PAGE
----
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The Olympics is a terrific way to celebrate our world through athletic competition. Here are some outstanding books about several sports with the age appropriateness specified.

The Wildest Race Ever: The Story of the 1904 Olympic Marathon, by Megan McCarthy, documents in a lively picture book format how America’s first Olympic marathon became dubbed “the killer marathon”. Thirty-two runners from around the world participated in St. Louis’ humid and sweltering 90 degree heat. For some reason, the rules back then only allowed runners to drink water on mile six and mile twelve of their run. They also ran on dirt roads while being followed by automobiles and bicycles. Between the heat and large amounts of dust from the traffic, many got violently ill and dropped out. The bright acrylic paintings are on both pages of the book as well as authentic postcards on the end pages. Be sure to check out interesting information found at the back of the book. This book is great for all ages.

Turkeys Strike Out and Other Fun Facts (Did You Know series), by Hannah Eliot, and brightly illustrated by Aaron Spurgeon, is a picture book that includes interesting and unusual tidbits of information that kids and adults will find entertaining. These unusual sports facts include golf, bowling, hockey and tennis. There’s also interesting information about volleyball. For example, after a brief description of the game of volleyball, there are two other games played in other parts of the world related to volleyball: Buka Ball (where you hit the ball with your feet) and Newcomb Ball (where you catch the ball and then throw it). The antics of each sport are shown through colorful animal cartoonish illustrations. This book would be good for ages five through ten.

Booked, by Kwame Alexander, is a story told in free verse about twelve-year-old Nick and his passion for soccer. This well written story is also about how he deals with bullies at school, his family and some difficult life circumstances. His father is a linguistics professor and is requiring him to read the dictionary to improve his vocabulary. The author won the coveted Newbery Award last year with a similar poetic writing style. This book will be enjoyed by ages eleven and up.

BYU vs. Utah: A Decade of Drama (Inside the Greatest Era in Holy War History), by Colby Newton, is a well-documented, unbiased, exciting page-turner. The book describes the football games from the year 2004 through 2013 showcasing interesting background information leading up to each year’s game as the teams played each other. The one year they weren’t scheduled to play (last year), they ended up playing each other after all – in the Las Vegas Bowl. This account is found in the last chapter titled “Afterward”. And that game became just as exciting and unpredictable as all of the rest of these games throughout this decade. The games and interesting facts are broken down in ten chapters, one chapter per year. There is a sixteen-page documentation listing found in the back of the book. This book is perfect for football fans ages eleven through adult.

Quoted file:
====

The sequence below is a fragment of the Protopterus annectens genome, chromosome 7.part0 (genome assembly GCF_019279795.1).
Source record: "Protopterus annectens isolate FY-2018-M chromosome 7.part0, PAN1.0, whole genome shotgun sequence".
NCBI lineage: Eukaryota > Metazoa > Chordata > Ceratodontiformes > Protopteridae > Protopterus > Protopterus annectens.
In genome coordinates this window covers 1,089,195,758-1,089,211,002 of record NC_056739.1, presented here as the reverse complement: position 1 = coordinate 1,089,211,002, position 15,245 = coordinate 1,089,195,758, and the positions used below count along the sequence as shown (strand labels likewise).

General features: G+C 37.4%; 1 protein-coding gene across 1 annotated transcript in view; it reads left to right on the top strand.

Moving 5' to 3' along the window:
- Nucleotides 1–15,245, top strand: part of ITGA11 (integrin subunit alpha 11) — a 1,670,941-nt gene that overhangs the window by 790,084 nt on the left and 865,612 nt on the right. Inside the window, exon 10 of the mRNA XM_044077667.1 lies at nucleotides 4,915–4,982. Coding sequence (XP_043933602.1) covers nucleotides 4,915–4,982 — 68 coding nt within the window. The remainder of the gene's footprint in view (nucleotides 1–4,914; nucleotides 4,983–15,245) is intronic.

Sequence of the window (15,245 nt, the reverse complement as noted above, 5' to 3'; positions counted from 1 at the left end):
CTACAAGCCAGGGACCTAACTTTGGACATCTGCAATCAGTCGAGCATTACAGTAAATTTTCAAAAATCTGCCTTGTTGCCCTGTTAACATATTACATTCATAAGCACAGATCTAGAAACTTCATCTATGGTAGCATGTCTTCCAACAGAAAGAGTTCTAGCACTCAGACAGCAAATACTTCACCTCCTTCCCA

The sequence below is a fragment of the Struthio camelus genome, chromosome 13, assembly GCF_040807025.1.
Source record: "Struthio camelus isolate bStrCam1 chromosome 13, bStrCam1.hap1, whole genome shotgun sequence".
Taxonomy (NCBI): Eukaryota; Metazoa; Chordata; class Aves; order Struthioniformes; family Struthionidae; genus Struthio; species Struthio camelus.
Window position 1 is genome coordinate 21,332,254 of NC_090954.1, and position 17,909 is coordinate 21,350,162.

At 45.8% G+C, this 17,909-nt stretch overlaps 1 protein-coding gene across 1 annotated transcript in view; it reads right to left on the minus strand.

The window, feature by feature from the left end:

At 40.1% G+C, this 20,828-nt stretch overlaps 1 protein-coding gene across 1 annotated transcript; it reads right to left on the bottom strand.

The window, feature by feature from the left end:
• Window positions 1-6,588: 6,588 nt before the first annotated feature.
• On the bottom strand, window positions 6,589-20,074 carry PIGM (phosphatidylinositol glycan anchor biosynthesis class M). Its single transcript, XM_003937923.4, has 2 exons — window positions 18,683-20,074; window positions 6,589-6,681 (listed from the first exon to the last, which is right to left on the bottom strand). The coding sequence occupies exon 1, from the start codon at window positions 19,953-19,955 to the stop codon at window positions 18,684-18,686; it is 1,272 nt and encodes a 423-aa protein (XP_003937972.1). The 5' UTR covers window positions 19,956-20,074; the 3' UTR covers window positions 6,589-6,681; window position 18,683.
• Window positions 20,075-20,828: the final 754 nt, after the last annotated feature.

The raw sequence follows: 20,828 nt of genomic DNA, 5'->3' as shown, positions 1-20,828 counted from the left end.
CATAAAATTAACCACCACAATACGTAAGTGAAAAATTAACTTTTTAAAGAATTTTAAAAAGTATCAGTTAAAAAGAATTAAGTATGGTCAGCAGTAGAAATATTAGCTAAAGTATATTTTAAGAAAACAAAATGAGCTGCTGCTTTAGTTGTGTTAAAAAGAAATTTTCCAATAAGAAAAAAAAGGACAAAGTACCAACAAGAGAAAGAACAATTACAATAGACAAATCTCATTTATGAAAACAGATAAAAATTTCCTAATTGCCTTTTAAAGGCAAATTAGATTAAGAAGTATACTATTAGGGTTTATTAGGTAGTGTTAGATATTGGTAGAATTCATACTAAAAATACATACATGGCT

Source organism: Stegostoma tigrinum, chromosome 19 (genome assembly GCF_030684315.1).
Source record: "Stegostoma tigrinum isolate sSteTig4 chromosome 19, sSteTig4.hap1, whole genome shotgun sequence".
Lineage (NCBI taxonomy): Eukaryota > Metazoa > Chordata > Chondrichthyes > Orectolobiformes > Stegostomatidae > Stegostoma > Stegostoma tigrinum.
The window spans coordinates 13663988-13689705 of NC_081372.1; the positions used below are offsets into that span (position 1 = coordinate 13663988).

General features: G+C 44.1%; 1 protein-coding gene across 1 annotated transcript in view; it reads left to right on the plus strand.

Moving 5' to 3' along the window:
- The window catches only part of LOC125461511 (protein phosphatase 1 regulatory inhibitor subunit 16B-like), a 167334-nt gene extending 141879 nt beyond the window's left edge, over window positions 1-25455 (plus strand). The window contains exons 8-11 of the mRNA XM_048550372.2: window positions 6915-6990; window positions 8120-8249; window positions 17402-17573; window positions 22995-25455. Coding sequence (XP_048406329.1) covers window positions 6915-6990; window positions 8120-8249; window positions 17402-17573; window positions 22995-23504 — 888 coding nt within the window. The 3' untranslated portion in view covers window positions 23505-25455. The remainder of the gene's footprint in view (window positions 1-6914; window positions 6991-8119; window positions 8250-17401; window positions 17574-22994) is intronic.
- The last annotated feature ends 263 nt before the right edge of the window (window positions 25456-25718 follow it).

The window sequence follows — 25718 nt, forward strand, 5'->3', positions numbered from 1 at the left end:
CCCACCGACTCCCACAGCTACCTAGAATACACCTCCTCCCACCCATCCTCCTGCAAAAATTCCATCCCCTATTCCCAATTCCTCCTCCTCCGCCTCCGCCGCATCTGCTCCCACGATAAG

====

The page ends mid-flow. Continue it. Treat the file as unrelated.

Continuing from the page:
Rising Above: How 11 Athletes Overcame Challenges in Their Youth to Become Stars, by Gregory Zuckerman along with his two sons, Elijah and Gabriel Zuckerman, profiles some great athletes and describes how they were able to conquer very difficult circumstances. Some of these athletes include goalkeeper Tim Howard, who was a key player for America in the 2014 Soccer World Cup. He was diagnosed with Tourette Syndrome in sixth grade. Baseball star, Jim Abbott, was born without a right hand. He went on to pitch a no-hitter in the Major Leagues. The message throughout the story of the lives of each of these superior athletes is that they didn’t let their handicap get them down. They dwelt on the positive, worked very hard and had tremendous perseverance. What a great lesson for kids ages eleven through adult!

The Extra Yard, by Mike Lupica, has eighth grader Teddy deciding to try out for the one sport he truly loves – football. He’s been working out and training to hopefully do well on the team. But when he discovers his dad, who has been absent for most of his life, suddenly turns up, he’s unsure about football. Is his dad just showing up because he’s going to play a sport his dad has always dreamed for him to play? Teddy needs to go the extra distance to figure out what is important in his life. This book is good for ages eight through twelve.


Change up, by Derek Jeter, along with Paul Mantell, is a great story helping kids learn hard lessons as they grow up. Young Derek can’t believe his dad, who is also his team’s coach, isn’t letting him play shortstop! He imagined that having his dad coach would allow him to play the position he wants to play. Derek also believes he plays shortstop the best. But he is about to learn some powerful lessons: this isn’t about what Derek wants – it’s about the team, and having team members try many different positions to see what works best for the team! The New York Yankee All-Star author has based this story on growing up playing Little League and the great lessons he learned along the way. This is the third book in a series for kids to learn good life lessons while playing sports. This book is perfect for ages eight through twelve. 

Sports Illustrated Kids Baseball: Then to Wow! is a fantastic book that is packed with pictures, photos, timelines, maps, uniforms, equipment and more. The layout is kid-friendly with bright colors, pictures and interesting facts highlighted using limited words on every page. For instance, the double-page spread showcasing a time-line of baseball gloves, beginning in the 1880’s to present, will astound all ages. This elongated book will be a huge success for all ages!